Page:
Florist Find Comfort in Connection

After a decade, the band finally felt ready to release their self-titled, an album that distills the love and trust that they have in not only each other, but also in the world

Music Features Florist
Florist Find Comfort in Connection

Despite being together for a decade, Florist is just now releasing their self-titled. The album, released last week (July 29) via Double Double Whammy, not only encapsulates their graceful folk sensibilities, but also serves as a testament to the powerful love that bonds them as both band members and best friends.

“Making [the album] together was really to celebrate what it means to be in collaboration and in connection in the immediate sense with each other, but also communicating that we are in collaboration with so much,” singer/songwriter/guitarist Emily Sprague says. “That’s basically the meaning of life and in a lot of ways why it’s worth it to keep trying and make meanings out of connections.”

While Florist has always had a tight-knit relationship, their new album arrives after the band took a bit of a hiatus following their sophomore record, If Blue Could Be Happiness, released in 2017. Shortly after, Sprague moved across the country to figure out “how to continue living,” she says, following her mother’s death. While on the West Coast, she released Emily Alone, which was in essence a solo album released under the Florist moniker.

After three years of intense isolation and putting her identity under a microscope in Los Angeles, Sprague knew it was time for her to come home. “At the end of it all, the overwhelming feeling was how much I don’t want to lose the people in my life that I love, and I don’t want to shy away from something because it’s complicated or could be painful,” Sprague reflects.

So Sprague decided she wasn’t going to be alone anymore. Instead, she wanted to open her heart up again.

She reunited with the rest of Florist—Rick Spataro, Jonnie Baker and Felix Walworth—in June 2019. The band rented an old house in the Hudson Valley on the edge of a big hill, with a field and creek behind it. Sprague and Spataro arrived at the house first and chose to set up their gear on the large screened-in porch, where they could be totally immersed in nature.

The result is recordings rife with the warbling of birds, soft wind in the trees and the subtle rustle of leaves. On “June 9th Nighttime,” you can hear the crickets chirping behind their ambient folk, and on “Duet for Guitar and Rain,” a downpour in the background sounds like it’s another instrument in perfect accompaniment with the delicate finger-plucked riff. A gentle reminder of just how connected we are to both each other and the world around us, the willowy synthesizers on “Finally” and the references to rivers, birds and flowers laced throughout the record foster a serene sense of harmony.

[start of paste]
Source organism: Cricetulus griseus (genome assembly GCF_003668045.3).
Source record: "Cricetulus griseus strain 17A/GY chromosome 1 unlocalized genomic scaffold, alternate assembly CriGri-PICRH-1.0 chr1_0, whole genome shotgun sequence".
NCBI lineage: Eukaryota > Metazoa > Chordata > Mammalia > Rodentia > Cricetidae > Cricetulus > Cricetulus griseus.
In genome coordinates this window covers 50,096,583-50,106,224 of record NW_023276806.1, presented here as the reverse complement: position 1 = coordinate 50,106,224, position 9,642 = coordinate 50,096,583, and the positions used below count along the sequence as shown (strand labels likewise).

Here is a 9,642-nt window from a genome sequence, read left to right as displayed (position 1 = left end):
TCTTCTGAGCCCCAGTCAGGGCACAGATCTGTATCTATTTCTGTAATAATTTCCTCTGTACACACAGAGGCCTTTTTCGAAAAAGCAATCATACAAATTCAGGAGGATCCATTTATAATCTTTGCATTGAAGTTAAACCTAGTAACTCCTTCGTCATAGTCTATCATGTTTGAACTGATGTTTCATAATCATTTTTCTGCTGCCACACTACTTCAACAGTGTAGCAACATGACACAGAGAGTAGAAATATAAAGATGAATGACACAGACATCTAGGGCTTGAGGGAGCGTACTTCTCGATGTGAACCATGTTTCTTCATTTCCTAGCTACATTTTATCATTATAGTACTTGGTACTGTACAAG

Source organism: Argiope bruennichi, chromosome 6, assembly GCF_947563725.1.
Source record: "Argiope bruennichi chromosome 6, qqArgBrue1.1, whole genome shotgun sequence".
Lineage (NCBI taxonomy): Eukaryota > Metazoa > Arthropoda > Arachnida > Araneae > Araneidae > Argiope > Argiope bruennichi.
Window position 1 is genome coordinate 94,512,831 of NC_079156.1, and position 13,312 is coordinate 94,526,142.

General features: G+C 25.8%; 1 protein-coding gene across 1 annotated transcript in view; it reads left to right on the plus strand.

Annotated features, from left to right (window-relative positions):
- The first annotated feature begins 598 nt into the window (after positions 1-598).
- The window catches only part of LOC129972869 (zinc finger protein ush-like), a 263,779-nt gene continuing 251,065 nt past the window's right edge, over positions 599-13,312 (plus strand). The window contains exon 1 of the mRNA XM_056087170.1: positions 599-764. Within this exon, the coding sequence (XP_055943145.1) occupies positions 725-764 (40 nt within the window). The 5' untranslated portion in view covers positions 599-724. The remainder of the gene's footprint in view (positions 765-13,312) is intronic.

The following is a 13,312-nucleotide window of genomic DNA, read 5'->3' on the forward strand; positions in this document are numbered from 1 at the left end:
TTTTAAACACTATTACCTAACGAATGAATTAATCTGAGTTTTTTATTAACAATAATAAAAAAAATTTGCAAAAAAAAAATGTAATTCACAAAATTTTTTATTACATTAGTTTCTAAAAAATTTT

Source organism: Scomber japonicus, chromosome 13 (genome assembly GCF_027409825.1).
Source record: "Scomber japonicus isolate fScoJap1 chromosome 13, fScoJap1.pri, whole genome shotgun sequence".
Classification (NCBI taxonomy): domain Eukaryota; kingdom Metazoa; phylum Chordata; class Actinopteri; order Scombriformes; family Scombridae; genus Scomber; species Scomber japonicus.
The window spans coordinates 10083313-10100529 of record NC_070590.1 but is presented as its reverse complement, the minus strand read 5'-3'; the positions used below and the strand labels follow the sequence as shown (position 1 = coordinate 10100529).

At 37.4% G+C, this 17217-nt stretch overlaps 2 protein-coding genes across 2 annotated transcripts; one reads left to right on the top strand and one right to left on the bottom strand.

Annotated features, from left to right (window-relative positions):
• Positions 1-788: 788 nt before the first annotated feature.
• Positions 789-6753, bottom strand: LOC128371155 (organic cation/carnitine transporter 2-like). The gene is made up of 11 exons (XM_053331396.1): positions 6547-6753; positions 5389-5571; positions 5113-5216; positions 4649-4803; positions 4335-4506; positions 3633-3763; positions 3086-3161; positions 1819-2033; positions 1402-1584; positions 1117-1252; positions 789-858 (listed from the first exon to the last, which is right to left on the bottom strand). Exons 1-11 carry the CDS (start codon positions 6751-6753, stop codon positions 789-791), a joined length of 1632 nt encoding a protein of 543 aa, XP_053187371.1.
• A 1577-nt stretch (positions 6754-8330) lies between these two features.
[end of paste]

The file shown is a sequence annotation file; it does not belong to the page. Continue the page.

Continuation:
“In all scientific and clinical ways, it was the worst idea ever to set up out there. All of our shit had to be taken into music shops,” Walworth says. “But it was an impulse. They looked at that porch and saw we could make magic out there, and that this could be part of the story.”

That level of trust in one another is tangible throughout the record. While they work seamlessly together, Florist aren’t trying to be a single organism, but rather an entire ecosystem in which everyone has a special role that only they can fulfill in order for the whole thing to work. Whether it’s the improvised instrumental tracks that were lifted from impromptu jam sessions on the porch or the effortless melding of feathery vocals on “Sci-fi Silence,” there’s this belief in one another that gives the album a sense of comfort only felt when someone sees you so completely.

For a while, the band contemplated how they could capture the pure magic and love that they felt towards one another. It was finally on Florist that all the pieces came together, making it more than deserving of the self-titled designation.

“It opened our eyes to how special this is,” Walworth says. “We continued to play music with each other for eight or so years because we enjoyed it, but there was this moment around the record of, ‘Wait, this is deeply special, we are drawn to this, and we need this, and we love each other.’ I can’t describe it in any other way. It felt like all of the sudden there was language around that or an actual conscious understanding.”

You can practically hear the strawberry rhubarb pie Walworth would make for them, the wine nights, and days they spent just hanging out until 5 p.m. when they would finally decide to start recording. Their friendship is intrinsic to the record and accounts for the vulnerability evident not only in admissions like, “You’re not what I have but what I love,” but also in the minimal, yet achingly meaningful instrumentation.

“A lot of it is about people in your life and the ways in which it’s worth it to have people in your life versus not, because maybe that seems easier. It’s about finding the strength and power in reconnecting with your home and your family when that feels painful, but coming out the other side of it,” Sprague says.

While it can be scary to let people in and the fear of loss always looms, over 19 tracks, Florist proves that loving each other is the only way to make it through this world—that you can do it alone and keep yourself out of harm’s way, or you can experience the kind of unfaltering love Sprague finds in “Red Bird Pt. 2 (Morning),” when she sings, “She’s in the birdsong, she won’t be gone.”

Samantha Sullivan is a Paste Music intern and writer based in Philadelphia. She can be reached on Instagram @fangirlpurgatory.

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